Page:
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Abstract

Understanding source dynamics of invasive species is crucial to their management. Free-ranging wild pigs (Sus scrofa) have caused considerable ecological and agricultural damage throughout their global range, including Canada. Objectives were to assess the spatial and temporal patterns in domestic wild boar and test the propagule pressure hypothesis to improve predictive ability of an existing habitat-based model of wild pigs. We reviewed spatiotemporal patterns in domestic wild boar production across ten Canadian provinces during 1991–2011 and evaluated the ability of wild boar farm distribution to improve predictive models of wild pig occurrence using a resource selection probability function for wild pigs in Saskatchewan. Domestic wild boar production in Canada increased from 1991 to 2001 followed by sharp declines in all provinces. The distribution of domestic wild boar farms in 2006 improved the fit and predictive ability of the habitat-based model, and the number of boar farms in adjacent rural municipalities had a relative variable importance of 0.84. Our results support the propagule pressure hypothesis, which states that establishment success is linked to source dynamics. Although eradication of wild pigs is rarely feasible after establishment over large areas, effective management will depend on strengthening regulations and enforcement of containment practices for Canadian domestic wild boar farms. Initiation of coordinated provincial and federal efforts to implement population control procedures for established wild pig populations are urgently needed to limit the spread of wild pigs and their impacts, and should focus on areas with existing or historic domestic wild boar farms.

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... Wild pigs were first introduced to Canada during a federal and provincial agriculture diversification initiative in the 1980's and 1990's to diversify livestock species and supplement producer incomes 17,18 . Escapes and intentional releases from domestic wild boar farms have led to the feral populations that are established on the Canadian Prairies 18,19 . Brook and van Beest 18 provided a coarse-scale distribution of wild pigs in Saskatchewan at the Rural Municipality level. ...
... This is consistent with the rapid expansion of wild pig populations in the United States 38,16 and most other areas of their native and introduced range 39,40,41 . Many areas in Canada are susceptible to wild pig expansion, especially those that are comprised of ample, energy-rich food resources from agriculture crops 10 , forest cover 42 , relatively low predator densities 42 , and repeated introduction/re-introduction events 19 . ...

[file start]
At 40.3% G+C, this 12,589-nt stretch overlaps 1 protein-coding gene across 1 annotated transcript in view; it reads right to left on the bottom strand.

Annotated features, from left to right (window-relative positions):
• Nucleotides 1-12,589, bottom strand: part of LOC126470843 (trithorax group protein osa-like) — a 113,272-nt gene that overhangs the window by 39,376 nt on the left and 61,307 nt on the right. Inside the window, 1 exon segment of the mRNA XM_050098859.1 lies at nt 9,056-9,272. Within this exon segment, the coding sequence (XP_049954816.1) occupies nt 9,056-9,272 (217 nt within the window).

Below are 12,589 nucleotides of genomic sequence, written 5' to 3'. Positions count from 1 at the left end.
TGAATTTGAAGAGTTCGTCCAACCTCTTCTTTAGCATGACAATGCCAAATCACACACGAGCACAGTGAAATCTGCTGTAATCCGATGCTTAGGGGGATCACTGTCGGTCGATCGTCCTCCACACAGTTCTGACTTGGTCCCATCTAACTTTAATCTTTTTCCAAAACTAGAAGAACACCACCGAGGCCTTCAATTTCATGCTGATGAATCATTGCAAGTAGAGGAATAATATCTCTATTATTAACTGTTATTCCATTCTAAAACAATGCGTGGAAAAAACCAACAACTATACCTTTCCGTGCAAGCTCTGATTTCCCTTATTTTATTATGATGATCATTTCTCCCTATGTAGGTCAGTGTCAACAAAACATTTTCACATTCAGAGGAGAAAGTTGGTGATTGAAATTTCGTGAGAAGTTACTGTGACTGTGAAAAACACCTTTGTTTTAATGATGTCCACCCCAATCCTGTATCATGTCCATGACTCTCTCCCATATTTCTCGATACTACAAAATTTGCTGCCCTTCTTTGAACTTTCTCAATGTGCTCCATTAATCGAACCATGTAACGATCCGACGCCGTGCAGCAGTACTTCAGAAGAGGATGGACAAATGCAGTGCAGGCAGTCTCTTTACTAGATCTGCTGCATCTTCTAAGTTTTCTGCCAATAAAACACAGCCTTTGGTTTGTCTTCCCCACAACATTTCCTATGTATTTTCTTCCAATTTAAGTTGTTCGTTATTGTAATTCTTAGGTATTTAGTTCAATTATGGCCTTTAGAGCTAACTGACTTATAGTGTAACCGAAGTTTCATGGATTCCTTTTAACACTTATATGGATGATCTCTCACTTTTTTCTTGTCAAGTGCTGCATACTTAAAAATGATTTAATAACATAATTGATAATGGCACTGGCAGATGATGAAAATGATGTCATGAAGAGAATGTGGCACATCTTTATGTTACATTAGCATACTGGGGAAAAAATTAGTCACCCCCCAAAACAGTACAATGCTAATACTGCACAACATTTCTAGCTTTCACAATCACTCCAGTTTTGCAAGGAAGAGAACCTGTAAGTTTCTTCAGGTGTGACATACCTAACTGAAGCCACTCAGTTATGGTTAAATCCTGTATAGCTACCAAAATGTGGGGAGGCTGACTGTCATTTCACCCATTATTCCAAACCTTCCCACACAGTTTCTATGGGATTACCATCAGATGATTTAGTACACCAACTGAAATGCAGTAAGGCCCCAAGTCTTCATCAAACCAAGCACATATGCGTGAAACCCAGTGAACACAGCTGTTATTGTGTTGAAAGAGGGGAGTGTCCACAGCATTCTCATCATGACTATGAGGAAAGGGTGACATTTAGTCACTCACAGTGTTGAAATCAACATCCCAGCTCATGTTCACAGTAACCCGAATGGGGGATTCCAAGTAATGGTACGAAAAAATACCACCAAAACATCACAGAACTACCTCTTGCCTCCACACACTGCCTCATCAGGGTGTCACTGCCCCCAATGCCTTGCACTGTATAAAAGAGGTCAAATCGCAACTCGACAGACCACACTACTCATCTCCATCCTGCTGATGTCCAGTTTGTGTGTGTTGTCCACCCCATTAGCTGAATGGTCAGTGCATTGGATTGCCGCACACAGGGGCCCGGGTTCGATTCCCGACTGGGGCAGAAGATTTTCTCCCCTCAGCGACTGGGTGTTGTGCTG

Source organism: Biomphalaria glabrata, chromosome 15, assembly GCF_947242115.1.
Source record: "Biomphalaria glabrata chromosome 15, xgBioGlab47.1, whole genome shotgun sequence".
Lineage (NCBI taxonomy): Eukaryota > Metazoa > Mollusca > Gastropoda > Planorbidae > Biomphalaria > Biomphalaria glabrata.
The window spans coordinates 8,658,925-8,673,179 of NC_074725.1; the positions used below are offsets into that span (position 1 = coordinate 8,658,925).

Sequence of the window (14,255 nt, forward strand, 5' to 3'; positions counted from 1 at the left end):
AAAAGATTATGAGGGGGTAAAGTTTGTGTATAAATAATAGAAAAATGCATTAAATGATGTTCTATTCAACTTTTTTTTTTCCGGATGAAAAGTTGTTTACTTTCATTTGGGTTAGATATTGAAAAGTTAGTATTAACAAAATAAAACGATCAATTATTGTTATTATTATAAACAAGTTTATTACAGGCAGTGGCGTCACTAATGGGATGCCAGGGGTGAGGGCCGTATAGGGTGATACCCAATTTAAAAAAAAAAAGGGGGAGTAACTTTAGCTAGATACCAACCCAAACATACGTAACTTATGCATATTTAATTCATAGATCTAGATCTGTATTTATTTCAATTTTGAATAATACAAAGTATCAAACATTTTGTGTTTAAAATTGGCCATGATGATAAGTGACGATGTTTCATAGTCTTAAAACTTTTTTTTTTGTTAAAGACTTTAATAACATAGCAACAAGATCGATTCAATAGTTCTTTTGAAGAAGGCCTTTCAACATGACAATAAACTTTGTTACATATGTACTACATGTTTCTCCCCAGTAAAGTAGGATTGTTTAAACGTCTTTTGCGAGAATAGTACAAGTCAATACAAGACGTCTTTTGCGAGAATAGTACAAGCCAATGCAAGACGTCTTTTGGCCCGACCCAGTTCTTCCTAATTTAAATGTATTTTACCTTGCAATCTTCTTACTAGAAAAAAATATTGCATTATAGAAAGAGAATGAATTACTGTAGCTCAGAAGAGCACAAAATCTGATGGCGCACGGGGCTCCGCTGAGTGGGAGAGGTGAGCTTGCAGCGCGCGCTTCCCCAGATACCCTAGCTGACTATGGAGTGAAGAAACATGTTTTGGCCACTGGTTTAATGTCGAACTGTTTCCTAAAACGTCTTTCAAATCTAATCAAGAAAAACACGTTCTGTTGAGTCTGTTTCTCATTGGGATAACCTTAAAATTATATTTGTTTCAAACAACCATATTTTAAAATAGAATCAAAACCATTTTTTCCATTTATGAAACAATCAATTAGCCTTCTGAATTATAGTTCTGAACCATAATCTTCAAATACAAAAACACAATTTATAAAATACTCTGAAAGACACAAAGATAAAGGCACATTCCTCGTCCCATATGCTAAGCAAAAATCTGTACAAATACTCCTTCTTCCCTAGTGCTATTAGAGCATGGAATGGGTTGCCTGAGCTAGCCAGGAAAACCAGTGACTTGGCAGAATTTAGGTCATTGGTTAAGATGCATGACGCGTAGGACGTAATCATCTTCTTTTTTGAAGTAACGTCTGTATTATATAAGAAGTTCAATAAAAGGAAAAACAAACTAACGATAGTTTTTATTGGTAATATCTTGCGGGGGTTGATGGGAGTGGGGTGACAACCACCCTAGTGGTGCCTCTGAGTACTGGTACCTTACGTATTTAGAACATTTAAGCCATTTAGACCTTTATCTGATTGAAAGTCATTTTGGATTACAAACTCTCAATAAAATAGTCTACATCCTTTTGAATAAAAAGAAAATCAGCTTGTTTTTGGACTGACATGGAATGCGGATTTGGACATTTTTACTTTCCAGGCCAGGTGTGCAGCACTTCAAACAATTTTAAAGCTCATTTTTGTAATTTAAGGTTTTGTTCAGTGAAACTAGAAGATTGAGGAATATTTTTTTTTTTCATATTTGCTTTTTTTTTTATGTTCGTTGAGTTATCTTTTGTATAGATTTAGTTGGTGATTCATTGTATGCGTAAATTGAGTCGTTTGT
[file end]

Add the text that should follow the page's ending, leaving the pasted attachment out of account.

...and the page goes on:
... Our finding of wild pigs mainly concentrated in the Prairie Provinces with some of the coldest winters of all ten provinces and that the species is rare or absent in the warm coastal areas is inconsistent with studies that have found the opposite and have found that wild pig distribution is positively associated with warmer climates and have suggested cold winter temperatures to be highly limiting 10,21 . This likely reflects, in part, that domestic wild boar farms that are sources of free-ranging wild pigs were, and are, more concentrated on the Canadian Prairies 19 . The success of wild pigs in western Canada does highlight the capacity for wild pigs to thrive and expand in areas with long and extremely cold winters including some occurrences north of 55 o north latitude. ...
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Invasive species can spread rapidly at local and national scales, creating significant environmental and economic impacts. A central problem in mitigation efforts is identifying methods that can rapidly detect invasive species in a cost-effective and repeatable manner. This challenge is particularly acute for species that can spread over large areas (>1 million km2). Wild pigs (Sus scrofa) are one of the most prolific invasive mammals on Earth and cause extensive damage to agricultural crops, native ecosystems, and livestock, and are reservoirs of disease. They have spread from their native range in Eurasia and North Africa into large areas of Australia, Africa, South America, and North America. We show that the range of invasive wild pigs has increased exponentially in Canada over the last 30 years following initial and ongoing releases and escapes from domestic wild boar farms. We evaluate eight different methods for mapping invasive species over large areas and assess their benefits and limitations. Our findings effectively map the spread of a highly invasive large mammal and demonstrate that management efforts should ideally rely on a set of complementary independent monitoring methods. Mapping and evaluating resulting species occurrences provide baseline maps against which future changes can be rapidly evaluated.
... In many parts of North America, invasion by wild pigs into new areas is due to range expansion from existing populations (Snow et al., 2017), escapes from farms and high-fence shooting operations (e.g., Jackling et al., 2016), and illegal release of wild pigs by humans to establish hunting opportunities in new areas (McCann et al., 2018;Tabak et al., 2017;Waithman et al., 1999). In Saskatchewan, Canada, among the strongest predictors of wild pig distribution is proximity to Eurasian wild boar farms (Michel et al., 2017). ...
... We also note that there is variability among premises that we did not account for with respect to risk (e.g., number of swine and fence strength and security) because these data were unavailable. We did not include Census of Agriculture data in our analyses, which provides a count of many of the active wild boar farms at the scale of census subdivision up until census year 2011 (Michel et al., 2017;Statistics Canada, 2008); for this study, we required point locations of premises with wild boar at a finer resolution than census subdivision. ...